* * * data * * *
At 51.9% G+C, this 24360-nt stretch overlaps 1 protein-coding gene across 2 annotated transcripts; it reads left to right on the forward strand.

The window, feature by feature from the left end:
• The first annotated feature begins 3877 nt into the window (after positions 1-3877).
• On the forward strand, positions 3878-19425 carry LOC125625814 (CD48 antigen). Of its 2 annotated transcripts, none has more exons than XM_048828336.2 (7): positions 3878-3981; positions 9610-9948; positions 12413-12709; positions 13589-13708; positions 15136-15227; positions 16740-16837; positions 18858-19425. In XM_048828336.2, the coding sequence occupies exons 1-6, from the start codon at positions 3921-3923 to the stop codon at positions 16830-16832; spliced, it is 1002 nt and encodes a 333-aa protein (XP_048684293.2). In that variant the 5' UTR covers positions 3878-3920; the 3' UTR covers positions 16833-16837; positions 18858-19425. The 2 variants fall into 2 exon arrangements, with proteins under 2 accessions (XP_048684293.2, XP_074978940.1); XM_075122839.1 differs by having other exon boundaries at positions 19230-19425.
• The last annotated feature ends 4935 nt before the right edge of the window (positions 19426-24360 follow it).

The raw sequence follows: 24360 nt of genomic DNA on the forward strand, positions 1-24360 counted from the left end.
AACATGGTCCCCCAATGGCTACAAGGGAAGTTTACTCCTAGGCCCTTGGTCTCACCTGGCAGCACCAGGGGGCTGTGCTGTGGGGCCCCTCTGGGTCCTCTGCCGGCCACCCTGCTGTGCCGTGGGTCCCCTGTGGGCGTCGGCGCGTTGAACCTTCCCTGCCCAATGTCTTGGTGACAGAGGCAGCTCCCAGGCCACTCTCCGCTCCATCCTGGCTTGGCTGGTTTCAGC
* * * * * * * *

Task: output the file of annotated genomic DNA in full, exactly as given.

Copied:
At 51.9% G+C, this 24360-nt stretch overlaps 1 protein-coding gene across 2 annotated transcripts; it reads left to right on the forward strand.

The window, feature by feature from the left end:
• The first annotated feature begins 3877 nt into the window (after positions 1-3877).
• On the forward strand, positions 3878-19425 carry LOC125625814 (CD48 antigen). Of its 2 annotated transcripts, none has more exons than XM_048828336.2 (7): positions 3878-3981; positions 9610-9948; positions 12413-12709; positions 13589-13708; positions 15136-15227; positions 16740-16837; positions 18858-19425. In XM_048828336.2, the coding sequence occupies exons 1-6, from the start codon at positions 3921-3923 to the stop codon at positions 16830-16832; spliced, it is 1002 nt and encodes a 333-aa protein (XP_048684293.2). In that variant the 5' UTR covers positions 3878-3920; the 3' UTR covers positions 16833-16837; positions 18858-19425. The 2 variants fall into 2 exon arrangements, with proteins under 2 accessions (XP_048684293.2, XP_074978940.1); XM_075122839.1 differs by having other exon boundaries at positions 19230-19425.
• The last annotated feature ends 4935 nt before the right edge of the window (positions 19426-24360 follow it).

The raw sequence follows: 24360 nt of genomic DNA on the forward strand, positions 1-24360 counted from the left end.
AACATGGTCCCCCAATGGCTACAAGGGAAGTTTACTCCTAGGCCCTTGGTCTCACCTGGCAGCACCAGGGGGCTGTGCTGTGGGGCCCCTCTGGGTCCTCTGCCGGCCACCCTGCTGTGCCGTGGGTCCCCTGTGGGCGTCGGCGCGTTGAACCTTCCCTGCCCAATGTCTTGGTGACAGAGGCAGCTCCCAGGCCACTCTCCGCTCCATCCTGGCTTGGCTGGTTTCAGC